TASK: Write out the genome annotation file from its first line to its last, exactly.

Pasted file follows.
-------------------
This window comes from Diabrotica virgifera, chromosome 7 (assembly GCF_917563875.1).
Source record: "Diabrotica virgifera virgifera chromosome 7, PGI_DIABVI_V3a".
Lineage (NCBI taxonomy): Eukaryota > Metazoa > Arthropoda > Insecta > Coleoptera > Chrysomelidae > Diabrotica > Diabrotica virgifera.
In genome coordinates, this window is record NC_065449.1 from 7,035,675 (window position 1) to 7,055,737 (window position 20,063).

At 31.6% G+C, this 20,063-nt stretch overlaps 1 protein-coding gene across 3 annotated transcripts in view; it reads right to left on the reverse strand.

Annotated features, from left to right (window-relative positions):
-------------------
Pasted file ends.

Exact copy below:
This window comes from Diabrotica virgifera, chromosome 7 (assembly GCF_917563875.1).
Source record: "Diabrotica virgifera virgifera chromosome 7, PGI_DIABVI_V3a".
Lineage (NCBI taxonomy): Eukaryota > Metazoa > Arthropoda > Insecta > Coleoptera > Chrysomelidae > Diabrotica > Diabrotica virgifera.
In genome coordinates, this window is record NC_065449.1 from 7,035,675 (window position 1) to 7,055,737 (window position 20,063).

At 31.6% G+C, this 20,063-nt stretch overlaps 1 protein-coding gene across 3 annotated transcripts in view; it reads right to left on the reverse strand.

Annotated features, from left to right (window-relative positions):